The Flare Path: Not Loitering, Reconnoitring

By Tim Stone on November 2nd, 2012 at 2:01 pm.

Yes 'stubby red chinagraph pencil' is a euphemism.

Could those ruts in a pasture north of Saint-Lô have been made by an experimental Patton’s Best-inspired PC wargame? Might those scorch marks on the runway at Oberammergau indicate that a spiritual successor to Over the Reich is finally on the way? Is that newly-laid narrow-gauge railway line near Arras evidence of an imminent WWI logistics game? FP spends a fair portion of his working life hunched over recon photographs searching for signs of exciting work-in-progress war-fare. His stubby red chinagraph pencil is always close at hand, but recently he’s had precious few opportunities to use it.

The lack of hexes and NATO symbology in the last month’s Flare Paths isn’t entirely accidental. While there’s the odd eye-catching project on the horizon, and a few promising if conceptually conservative prospects a little closer at hand, when this old warhorse contemplates the next few months of wargame releases, his head drops a little and his withers wither.

No offence to the industrious folk at CSO Simtek that have doubtless poured months of blood, sweat, and tears into Close Combat: Panthers in the Fog, but after, what is it – ten, CC releases – I suspect I need something more than strat map interdiction, foggier fog, and better modelled mortars, to rekindle my interest in Atomic’s top-down squad tactics legend. A less familiar setting would have been a good start. Returning to Normandy for the third time, when the series has never – outside of mods – toured North Africa, Italy, or the Pacific – feels like a Maus-sized missed opportunity.

The person that cobbled together the recent official teaser video, seems almost as excited as I am.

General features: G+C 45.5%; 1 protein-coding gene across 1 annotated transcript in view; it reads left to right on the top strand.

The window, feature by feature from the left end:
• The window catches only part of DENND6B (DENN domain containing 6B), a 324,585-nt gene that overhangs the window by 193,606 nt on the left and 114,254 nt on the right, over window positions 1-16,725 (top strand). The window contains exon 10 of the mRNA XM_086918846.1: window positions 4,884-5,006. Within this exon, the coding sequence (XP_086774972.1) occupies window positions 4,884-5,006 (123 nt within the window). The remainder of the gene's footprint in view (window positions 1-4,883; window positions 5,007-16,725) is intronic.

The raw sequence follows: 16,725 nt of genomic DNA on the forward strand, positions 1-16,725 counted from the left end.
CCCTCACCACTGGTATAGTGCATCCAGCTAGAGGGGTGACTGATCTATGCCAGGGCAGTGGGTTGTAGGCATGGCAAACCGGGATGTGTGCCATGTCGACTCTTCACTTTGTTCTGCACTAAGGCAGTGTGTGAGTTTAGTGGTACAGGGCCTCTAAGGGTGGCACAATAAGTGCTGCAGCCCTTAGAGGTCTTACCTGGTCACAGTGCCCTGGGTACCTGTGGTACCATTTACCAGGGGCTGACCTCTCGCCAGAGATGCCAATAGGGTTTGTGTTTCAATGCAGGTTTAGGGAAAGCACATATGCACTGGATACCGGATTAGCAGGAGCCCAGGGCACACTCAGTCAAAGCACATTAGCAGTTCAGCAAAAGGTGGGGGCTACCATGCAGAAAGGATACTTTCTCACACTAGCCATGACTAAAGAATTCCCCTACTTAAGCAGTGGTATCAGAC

Against this backdrop of inactivity and caution, the news that Armored Brigade - a fine free alternative to Close Combat – will soon be acquiring civilians seems like A Fairly Big Deal. Just a couple of weeks after I patted eSim on the turret for introducing non-combatants to Steel Beasts Pro PE, Finnish coder Juha Kellokoski has announced AB skirmishers will now have to deal with the fact that that far away smoke-shrouded AFV trundling down the highway towards friendly positions might actually be a bus or ice-cream van, and those forest-huddling mechanized infantrymen innocent mushroom pickers/refugees.

In Juha’s own words:

“The main reason why I started doing this is that now you have to identify any hostile units before you can engage them. So for example you have to get within 1 km (or even much closer, depending on visibility) of enemy infantry units. You just cannot start shelling anything that you see moving miles away. That should make good reconnaissance more crucial, because you have the advantage if you can identify the enemy before they reach the main body of your forces. The “civilian/neutral” units work as decoys, so you cannot be sure which contacts are hostile. They are heavily abstracted, but still use the same LOS/spotting rules as other units. Most of this is implemented already, but it needs to be tested and tweaked to see if it works in practice, so don’t get too excited yet :) Anyway, it’s very interesting to see how it turns out, as it’s very rare to see this aspect simulated in tactical level games. It can be a real game-changer especially around densely populated areas, where most of the civilian units can be found.”